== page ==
Ever wonder what happened to the winning entries in the DiabetesMine Design Challenge? In many cases, the entrants went on to get good jobs in the diabetes industry or related fields. But what about their actual design concepts coming to fruition?
I was thrilled to be contacted recently by the winners of last year's Most Creative Concept category, a newly formed student group at Northwestern University called Design for America. The group is multidisciplinary, including students majoring in biology, mechanical engineering, industrial engineering and other fields. But they all share a "collective passion" for design.
Four of the six students who gave birth to Jerry rallied for an update phone call with me, led by Mert Iseri, a student at Northwestern Engineering's Segal Design Institute.
Please first watch the video they made for me:
(disclaimer: the students may have been a little over-enthusiastic about Jerry "solving the problem" of fingerpricks and injections. Also, could have done without the screaming girl's face — and too bad that turned out to be the video icon shot)
Still, this quite exciting in terms of how the competition was able to spur innovation. Please read what this student group had to say:
"The DiabetesMine Design Challenge has been a turning point in our lives! Our Design for America group was totally new, and we were trying to get support from the school. The day we won the competition, the dean of the engineering school finally got in touch with us. That was the most inspirational moment. All the doors opened for our organization to grow and prosper.
We were able to show that we brought in $5,000 ourselves, directly from the students independently, with our creativity, our work — so now it's the university's chance to step up and support us!
Jerry the Bear was our first success, and we used the $5,000 as seed money to fund our organization at Northwestern. We were also able to create connections for other student organizations to form. There are now Design for America Chapters at Cornell, Dartmouth, Brown and Rigby (RI School of Design).
After we won this thing, we all got busy though, and didn't think we'd be able to take it to the next level. But a few months later, we started thinking, 'What does it really say about Design for America if we can't realize our original concept? Can our group create any impact? Is it a success?'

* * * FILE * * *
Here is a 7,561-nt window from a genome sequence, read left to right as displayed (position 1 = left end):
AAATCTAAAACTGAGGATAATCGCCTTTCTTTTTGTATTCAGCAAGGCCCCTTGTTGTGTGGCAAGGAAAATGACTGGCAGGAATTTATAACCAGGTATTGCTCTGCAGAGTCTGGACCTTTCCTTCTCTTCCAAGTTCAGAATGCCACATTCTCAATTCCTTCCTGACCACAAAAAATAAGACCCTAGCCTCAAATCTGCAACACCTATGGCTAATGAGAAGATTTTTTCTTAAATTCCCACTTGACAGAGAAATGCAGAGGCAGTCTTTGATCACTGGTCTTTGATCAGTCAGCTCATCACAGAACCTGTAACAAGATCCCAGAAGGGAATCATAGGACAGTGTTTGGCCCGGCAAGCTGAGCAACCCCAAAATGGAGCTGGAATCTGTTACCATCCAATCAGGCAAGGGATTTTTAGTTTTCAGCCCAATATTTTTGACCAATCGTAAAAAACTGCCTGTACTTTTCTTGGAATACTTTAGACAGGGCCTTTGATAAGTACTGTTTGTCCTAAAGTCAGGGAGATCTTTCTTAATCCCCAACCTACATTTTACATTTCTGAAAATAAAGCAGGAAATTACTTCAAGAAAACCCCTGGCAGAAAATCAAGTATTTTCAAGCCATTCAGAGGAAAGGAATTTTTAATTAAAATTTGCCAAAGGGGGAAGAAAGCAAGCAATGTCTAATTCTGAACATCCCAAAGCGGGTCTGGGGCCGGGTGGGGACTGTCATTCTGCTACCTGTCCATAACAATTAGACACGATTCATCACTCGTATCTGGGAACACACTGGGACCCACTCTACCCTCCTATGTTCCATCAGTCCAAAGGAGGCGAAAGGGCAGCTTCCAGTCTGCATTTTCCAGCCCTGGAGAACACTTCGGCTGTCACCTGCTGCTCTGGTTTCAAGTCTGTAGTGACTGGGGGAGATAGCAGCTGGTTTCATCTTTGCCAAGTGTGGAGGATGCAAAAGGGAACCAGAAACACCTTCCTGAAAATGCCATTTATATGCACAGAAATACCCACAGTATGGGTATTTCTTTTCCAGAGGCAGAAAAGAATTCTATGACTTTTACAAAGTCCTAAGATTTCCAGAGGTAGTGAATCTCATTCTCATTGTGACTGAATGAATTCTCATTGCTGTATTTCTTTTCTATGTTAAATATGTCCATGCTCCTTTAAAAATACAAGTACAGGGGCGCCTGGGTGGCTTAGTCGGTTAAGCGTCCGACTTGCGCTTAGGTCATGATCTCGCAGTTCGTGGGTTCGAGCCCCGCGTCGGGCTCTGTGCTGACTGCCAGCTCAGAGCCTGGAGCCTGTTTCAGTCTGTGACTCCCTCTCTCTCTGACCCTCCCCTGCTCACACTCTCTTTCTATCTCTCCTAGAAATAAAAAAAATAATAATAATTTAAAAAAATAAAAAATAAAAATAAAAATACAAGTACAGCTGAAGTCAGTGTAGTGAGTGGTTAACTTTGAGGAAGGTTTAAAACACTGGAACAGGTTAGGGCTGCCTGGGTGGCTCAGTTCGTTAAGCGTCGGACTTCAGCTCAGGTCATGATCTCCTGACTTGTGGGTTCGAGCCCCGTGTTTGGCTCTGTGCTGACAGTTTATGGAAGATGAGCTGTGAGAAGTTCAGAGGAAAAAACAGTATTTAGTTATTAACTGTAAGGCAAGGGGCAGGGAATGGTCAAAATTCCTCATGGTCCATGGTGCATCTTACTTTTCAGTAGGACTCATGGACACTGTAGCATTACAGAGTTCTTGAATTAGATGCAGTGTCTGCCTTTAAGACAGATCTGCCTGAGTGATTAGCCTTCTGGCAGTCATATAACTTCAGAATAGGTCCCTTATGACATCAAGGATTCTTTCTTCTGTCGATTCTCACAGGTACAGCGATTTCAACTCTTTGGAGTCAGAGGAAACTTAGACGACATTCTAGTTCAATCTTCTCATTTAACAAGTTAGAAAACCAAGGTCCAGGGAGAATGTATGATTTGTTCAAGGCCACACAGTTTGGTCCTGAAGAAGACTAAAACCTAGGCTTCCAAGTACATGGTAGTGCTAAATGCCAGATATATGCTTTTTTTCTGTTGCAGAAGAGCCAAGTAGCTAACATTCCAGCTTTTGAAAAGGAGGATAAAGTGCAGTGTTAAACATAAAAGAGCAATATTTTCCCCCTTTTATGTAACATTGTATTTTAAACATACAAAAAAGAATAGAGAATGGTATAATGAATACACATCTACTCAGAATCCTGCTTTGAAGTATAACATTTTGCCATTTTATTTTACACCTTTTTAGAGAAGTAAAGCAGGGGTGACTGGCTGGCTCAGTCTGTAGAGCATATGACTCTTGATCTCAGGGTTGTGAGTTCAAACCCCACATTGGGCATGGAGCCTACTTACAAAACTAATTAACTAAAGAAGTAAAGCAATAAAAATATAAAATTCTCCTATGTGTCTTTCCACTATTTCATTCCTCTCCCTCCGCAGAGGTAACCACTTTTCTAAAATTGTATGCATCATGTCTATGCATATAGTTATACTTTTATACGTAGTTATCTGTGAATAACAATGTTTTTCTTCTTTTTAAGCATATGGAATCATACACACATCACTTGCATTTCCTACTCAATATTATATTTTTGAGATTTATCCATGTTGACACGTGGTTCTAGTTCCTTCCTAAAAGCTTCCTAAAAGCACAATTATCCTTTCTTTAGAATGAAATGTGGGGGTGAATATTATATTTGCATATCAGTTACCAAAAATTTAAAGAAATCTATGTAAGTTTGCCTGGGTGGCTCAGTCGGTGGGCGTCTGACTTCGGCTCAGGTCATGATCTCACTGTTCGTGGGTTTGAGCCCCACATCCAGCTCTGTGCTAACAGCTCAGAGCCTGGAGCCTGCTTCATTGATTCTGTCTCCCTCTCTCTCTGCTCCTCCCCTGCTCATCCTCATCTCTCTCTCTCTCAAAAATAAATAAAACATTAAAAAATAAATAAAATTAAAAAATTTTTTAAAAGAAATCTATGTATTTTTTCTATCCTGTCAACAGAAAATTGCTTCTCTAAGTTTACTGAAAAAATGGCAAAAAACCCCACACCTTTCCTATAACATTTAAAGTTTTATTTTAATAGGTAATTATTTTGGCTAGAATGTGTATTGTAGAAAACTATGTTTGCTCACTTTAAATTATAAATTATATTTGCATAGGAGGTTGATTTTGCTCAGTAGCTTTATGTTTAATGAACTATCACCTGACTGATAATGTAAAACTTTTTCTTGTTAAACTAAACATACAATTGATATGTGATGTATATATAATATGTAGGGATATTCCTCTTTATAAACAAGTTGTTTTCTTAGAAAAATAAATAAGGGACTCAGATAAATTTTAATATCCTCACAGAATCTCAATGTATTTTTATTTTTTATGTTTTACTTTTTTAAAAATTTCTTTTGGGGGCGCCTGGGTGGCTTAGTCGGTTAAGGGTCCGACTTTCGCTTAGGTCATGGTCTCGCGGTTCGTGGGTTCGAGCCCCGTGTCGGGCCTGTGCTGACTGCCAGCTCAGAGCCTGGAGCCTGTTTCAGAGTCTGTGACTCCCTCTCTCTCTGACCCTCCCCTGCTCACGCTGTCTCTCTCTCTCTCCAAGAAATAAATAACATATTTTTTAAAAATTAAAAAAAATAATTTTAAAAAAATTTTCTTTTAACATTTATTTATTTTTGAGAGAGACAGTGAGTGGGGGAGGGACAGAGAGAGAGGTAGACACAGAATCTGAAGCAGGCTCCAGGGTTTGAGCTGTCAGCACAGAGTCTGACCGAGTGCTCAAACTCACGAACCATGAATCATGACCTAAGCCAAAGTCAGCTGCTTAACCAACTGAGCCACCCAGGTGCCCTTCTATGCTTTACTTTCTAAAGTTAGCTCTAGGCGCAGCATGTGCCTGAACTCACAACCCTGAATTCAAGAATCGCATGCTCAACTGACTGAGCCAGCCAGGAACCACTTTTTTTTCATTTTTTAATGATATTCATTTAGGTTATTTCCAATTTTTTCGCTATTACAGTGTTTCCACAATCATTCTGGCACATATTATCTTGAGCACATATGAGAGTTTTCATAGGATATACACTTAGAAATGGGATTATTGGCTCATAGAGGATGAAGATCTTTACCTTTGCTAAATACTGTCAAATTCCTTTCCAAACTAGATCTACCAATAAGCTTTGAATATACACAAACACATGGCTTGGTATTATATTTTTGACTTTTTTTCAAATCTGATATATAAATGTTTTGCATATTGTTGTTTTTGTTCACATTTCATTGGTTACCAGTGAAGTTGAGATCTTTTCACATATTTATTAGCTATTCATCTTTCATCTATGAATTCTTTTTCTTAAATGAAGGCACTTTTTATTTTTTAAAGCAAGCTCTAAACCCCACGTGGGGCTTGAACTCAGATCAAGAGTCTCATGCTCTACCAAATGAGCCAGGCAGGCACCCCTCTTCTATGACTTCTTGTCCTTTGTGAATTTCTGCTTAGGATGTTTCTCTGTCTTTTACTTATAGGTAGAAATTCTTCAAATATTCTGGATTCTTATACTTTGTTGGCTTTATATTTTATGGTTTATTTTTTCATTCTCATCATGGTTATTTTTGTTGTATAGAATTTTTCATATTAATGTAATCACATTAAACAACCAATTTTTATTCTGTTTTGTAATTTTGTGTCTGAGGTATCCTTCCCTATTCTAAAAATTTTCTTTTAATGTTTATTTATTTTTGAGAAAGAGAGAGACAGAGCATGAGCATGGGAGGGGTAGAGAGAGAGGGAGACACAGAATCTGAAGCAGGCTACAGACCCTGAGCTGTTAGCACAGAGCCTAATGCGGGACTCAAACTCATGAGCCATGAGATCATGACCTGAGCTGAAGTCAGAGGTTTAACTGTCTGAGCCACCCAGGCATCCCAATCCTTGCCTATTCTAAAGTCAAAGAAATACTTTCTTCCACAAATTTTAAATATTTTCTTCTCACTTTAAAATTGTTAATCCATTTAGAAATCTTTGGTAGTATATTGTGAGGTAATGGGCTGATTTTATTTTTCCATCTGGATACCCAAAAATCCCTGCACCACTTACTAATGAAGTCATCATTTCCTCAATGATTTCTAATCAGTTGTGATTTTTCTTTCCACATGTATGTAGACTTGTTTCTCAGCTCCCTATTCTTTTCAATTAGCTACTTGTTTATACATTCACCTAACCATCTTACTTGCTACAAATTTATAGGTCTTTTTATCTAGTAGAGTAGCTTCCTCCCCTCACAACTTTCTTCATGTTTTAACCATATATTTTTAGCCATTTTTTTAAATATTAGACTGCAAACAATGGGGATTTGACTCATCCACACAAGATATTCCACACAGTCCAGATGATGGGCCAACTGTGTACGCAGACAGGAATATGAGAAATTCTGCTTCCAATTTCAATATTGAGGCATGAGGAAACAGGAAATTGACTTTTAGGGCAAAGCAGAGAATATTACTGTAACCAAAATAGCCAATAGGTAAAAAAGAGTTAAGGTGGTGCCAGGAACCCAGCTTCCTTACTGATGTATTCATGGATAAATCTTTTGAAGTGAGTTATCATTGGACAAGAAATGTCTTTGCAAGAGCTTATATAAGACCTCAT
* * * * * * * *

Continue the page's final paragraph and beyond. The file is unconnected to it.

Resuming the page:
So for the last year and a half we've been trying to get it made. Four of us students rolled up our sleeves and decided to build this bear from scratch. We're working on the circuitry — we've been up for the past three days to put this thing together so we can test it soon with children.
We've programmed the bear so the eyes can blink, the speaker can talk, the sensor in the mouth can sense if it's being feed. There are also sensor sites on the stomach, thighs, etc. It has its own glucose meter and pen. Every 20 seconds its glucose levels go down by 1 point. If you feed it, they go up by larger increments.
Our next step is to put together enough working prototypes to take Jerry to a clinic and let diabetic children play with it. We're now talking with doctors, clinics and other potential partners who might be able to help us get Jerry off the ground. We'd love to hear from anyone interested in helping.
Thank you so much for the competition. I don't even know how to put it into words. This is the story that grew us from 3 to 300 students. It was the sheer optimism, the possibilities that came out of winning. You can't can't get an A in a class and feel that way. It's just not the same. Thank you so much!"
O.M.G. I'm not sure what to say either, except that it's hard for me too, to put into words the feeling of knowing that a simple idea for an idea contest could make such an impact. Thank you to everyone who's helped with the competition, participated in any way, or even just followed it here on the site. If nothing else, we sure are motivating the next generation of designers!